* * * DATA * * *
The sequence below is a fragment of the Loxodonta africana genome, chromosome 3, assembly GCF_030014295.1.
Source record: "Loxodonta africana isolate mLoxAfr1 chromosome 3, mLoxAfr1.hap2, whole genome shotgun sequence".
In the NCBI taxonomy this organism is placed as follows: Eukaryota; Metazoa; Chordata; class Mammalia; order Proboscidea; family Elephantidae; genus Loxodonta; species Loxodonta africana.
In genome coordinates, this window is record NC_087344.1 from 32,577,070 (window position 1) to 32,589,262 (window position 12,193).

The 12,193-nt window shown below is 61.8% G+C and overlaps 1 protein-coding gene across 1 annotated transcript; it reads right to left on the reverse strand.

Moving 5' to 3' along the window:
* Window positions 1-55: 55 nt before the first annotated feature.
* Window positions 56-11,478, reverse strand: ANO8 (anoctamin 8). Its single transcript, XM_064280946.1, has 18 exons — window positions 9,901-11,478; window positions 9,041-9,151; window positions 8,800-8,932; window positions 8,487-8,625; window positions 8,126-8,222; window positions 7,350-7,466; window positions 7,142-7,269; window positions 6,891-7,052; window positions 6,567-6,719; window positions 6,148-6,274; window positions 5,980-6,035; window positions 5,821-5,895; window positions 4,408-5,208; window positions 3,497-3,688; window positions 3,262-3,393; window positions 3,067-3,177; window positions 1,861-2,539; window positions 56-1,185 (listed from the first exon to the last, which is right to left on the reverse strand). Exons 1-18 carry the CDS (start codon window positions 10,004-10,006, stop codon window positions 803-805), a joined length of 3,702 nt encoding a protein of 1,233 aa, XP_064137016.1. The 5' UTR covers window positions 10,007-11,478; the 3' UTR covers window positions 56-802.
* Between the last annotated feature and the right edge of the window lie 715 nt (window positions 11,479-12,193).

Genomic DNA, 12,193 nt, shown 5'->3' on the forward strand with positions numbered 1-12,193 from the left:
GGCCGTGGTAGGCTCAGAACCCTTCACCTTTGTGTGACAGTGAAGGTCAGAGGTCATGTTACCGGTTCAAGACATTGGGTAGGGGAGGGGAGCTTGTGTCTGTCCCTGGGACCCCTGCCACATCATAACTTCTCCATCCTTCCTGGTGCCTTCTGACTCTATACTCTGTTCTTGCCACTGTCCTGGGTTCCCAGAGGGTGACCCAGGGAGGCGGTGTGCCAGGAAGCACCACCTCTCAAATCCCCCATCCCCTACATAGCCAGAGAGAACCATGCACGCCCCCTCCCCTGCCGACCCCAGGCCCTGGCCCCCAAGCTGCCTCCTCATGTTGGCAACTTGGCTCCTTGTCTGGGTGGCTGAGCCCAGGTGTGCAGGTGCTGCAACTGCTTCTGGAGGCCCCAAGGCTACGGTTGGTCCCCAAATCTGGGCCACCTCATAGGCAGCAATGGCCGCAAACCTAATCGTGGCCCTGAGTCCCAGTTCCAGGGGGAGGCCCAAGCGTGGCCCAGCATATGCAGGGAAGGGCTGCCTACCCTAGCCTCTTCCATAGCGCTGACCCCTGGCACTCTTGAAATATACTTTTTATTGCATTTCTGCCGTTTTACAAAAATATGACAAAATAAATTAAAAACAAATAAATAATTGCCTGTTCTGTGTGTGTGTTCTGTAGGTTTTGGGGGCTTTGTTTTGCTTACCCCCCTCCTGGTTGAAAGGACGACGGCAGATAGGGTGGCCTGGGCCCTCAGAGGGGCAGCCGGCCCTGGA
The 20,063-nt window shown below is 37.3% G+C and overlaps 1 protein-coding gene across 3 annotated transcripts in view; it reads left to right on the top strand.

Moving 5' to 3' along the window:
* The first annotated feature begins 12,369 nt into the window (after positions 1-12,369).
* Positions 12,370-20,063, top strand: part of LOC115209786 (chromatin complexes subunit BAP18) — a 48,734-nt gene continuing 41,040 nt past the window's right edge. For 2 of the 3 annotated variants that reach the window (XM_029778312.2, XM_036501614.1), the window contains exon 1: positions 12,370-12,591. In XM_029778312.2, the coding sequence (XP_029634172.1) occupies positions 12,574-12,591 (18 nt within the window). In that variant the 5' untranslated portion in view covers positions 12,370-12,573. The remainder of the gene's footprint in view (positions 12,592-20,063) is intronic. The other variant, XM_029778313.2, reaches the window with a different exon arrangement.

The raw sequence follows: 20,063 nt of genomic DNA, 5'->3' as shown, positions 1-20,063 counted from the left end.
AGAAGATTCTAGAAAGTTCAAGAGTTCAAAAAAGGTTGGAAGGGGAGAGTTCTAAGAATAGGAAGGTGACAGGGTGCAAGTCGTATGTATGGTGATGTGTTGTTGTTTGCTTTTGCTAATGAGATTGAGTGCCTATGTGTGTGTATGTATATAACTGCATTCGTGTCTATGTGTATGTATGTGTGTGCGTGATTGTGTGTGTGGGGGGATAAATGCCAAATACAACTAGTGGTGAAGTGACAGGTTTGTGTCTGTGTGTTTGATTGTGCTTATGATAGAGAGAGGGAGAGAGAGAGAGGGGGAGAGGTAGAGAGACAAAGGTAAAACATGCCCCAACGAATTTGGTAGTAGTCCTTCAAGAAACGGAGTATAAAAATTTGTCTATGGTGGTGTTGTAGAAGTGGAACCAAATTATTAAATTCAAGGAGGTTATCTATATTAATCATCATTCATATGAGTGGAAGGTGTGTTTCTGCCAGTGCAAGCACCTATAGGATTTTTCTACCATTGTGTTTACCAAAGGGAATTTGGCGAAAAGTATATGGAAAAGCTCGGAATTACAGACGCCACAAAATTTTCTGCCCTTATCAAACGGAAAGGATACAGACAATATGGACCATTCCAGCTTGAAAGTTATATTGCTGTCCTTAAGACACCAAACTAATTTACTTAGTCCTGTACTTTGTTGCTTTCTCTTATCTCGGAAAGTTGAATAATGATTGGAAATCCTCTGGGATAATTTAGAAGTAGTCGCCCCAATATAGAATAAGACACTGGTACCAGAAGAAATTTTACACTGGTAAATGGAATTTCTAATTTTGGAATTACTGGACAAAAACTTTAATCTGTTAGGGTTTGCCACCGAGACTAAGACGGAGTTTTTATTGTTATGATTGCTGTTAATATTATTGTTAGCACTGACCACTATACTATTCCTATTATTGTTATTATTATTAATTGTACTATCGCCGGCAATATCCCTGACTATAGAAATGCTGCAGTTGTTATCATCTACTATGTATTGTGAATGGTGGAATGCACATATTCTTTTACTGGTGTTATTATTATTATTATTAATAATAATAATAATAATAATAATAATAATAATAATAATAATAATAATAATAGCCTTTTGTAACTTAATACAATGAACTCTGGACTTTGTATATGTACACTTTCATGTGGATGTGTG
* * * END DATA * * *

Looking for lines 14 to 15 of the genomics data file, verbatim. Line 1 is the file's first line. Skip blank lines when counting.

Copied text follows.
* The first annotated feature begins 12,369 nt into the window (after positions 1-12,369).
* Positions 12,370-20,063, top strand: part of LOC115209786 (chromatin complexes subunit BAP18) — a 48,734-nt gene continuing 41,040 nt past the window's right edge. For 2 of the 3 annotated variants that reach the window (XM_029778312.2, XM_036501614.1), the window contains exon 1: positions 12,370-12,591. In XM_029778312.2, the coding sequence (XP_029634172.1) occupies positions 12,574-12,591 (18 nt within the window). In that variant the 5' untranslated portion in view covers positions 12,370-12,573. The remainder of the gene's footprint in view (positions 12,592-20,063) is intronic. The other variant, XM_029778313.2, reaches the window with a different exon arrangement.